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The consequences of presidential ‘illegitimacy’

Charles Henry, professor emeritus, African American studies | January 21, 2017

When civil rights icon Representative John Lewis said he would not attend the inaugural because he did not consider Donald Trump a “legitimate” president, it ignited a firestorm of controversy. Trump predictably responded with a tweet attacking Lewis’s character rather than Russian hacking and some 60 of the congressman’s colleagues joined him in the boycott.

The legitimacy of a presidential election has come into question on at least three occasions in my lifetime, all with severe consequences. In 1968 Hubert Humphrey lost one of the closest elections in American political history to Richard Nixon who had a “secret” plan to end the war in Vietnam. According to the New York Times, the disruption of Nixon’s 1969 inaugural parade by war protesters was the first in 180 years of the presidency. Just recently what had been suspected has now been confirmed — that during the campaign Nixon had “secret” discussions with the Vietnamese to stall any peace talks until after the election. Of course Nixon’s administration marked a new low for modern presidents as he resigned in disgrace in 1974.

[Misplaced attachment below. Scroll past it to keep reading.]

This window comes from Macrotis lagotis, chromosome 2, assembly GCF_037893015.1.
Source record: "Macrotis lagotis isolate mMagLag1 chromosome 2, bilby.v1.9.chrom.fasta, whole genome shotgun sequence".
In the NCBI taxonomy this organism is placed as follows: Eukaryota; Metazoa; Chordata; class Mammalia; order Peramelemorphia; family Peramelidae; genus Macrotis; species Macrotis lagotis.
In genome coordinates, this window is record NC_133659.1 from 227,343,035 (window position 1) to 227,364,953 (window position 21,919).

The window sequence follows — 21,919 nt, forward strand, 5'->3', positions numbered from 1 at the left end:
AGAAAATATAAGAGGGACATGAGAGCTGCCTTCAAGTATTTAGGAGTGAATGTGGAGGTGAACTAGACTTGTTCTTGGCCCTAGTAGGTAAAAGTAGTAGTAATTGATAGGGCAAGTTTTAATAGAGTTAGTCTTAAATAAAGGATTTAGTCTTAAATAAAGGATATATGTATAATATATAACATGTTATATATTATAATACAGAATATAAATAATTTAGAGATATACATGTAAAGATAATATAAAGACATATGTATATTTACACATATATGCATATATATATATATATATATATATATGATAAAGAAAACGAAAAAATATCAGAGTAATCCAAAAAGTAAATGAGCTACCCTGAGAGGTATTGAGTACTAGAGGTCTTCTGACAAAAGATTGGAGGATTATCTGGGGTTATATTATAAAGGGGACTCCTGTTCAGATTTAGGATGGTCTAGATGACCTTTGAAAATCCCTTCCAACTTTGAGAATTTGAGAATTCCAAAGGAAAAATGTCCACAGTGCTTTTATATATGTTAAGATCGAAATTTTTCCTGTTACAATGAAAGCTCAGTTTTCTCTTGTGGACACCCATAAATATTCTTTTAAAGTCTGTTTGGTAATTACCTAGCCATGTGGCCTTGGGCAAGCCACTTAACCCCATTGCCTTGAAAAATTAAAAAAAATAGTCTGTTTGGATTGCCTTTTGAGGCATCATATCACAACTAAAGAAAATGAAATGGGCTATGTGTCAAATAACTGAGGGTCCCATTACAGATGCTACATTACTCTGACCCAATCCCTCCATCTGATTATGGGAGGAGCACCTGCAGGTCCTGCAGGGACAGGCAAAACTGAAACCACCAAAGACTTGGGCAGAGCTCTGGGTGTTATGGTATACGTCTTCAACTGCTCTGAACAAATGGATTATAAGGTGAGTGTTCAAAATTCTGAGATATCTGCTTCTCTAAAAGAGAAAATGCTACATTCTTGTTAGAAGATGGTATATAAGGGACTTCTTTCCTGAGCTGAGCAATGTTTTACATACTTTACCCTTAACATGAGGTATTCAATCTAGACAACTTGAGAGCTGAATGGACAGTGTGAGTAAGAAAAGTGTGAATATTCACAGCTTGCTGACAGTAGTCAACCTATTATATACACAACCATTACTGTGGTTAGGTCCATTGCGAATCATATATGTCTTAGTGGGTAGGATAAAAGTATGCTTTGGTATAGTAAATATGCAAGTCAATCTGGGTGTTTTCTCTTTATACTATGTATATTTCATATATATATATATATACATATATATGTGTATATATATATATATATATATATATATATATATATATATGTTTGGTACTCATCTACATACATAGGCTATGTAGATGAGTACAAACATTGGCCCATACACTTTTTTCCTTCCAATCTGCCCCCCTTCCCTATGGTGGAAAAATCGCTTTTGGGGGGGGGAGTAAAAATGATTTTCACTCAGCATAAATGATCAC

In 2000 Al Gore won the popular vote over George W. Bush but with the electoral college vote hanging in the balance a Republican Supreme Court handed the election to Bush. Bush proceeded to launch two costly and continuing wars, increase the national debt and wreck the economy. Gore went on to win a Nobel Prize for his work on climate change.

It remains to be seen to what extent Russian involvement influenced the outcome of the 2016 presidential election. Ironically FBI Director James Comey has refused to speculate on his investigation of the hacking on the grounds that the bureau is always neutral in political matters. Russian hacking, along with the fact that Hillary Clinton received approximately 3 million more popular votes than Trump, have led many to join Lewis in questioning both Trump’s mandate and his legitimacy. It is difficult to accept the calls of Trump supporters to give him a chance when he launched his political career eight years ago as the leader of the “birther” movement challenging the legitimacy of Barack Obama’s presidency.

What seems clear is that we are likely to see increased division in our country until some of the checks our founding fathers placed on democracy are removed. The founders were pre-eminently concerned with power of the House of Representatives and sought to balance it with a Senate that was indirectly elected until the 20th century, a Supreme Court appointed by the president with the advice and consent of the Senate but not the House, and a president selected by an electoral college. This past century we have managed to reform the election of senators although they still disproportionally advantage states with small populations. Isn’t it time to get rid of the electoral college?

Comments to “The consequences of presidential ‘illegitimacy’

  1. To say that the Electoral College system has been around since the founding of the nation is hardly an argument in its favor. I’m sure we all remember other institutions that were around at the time of the foundation that have been discarded since.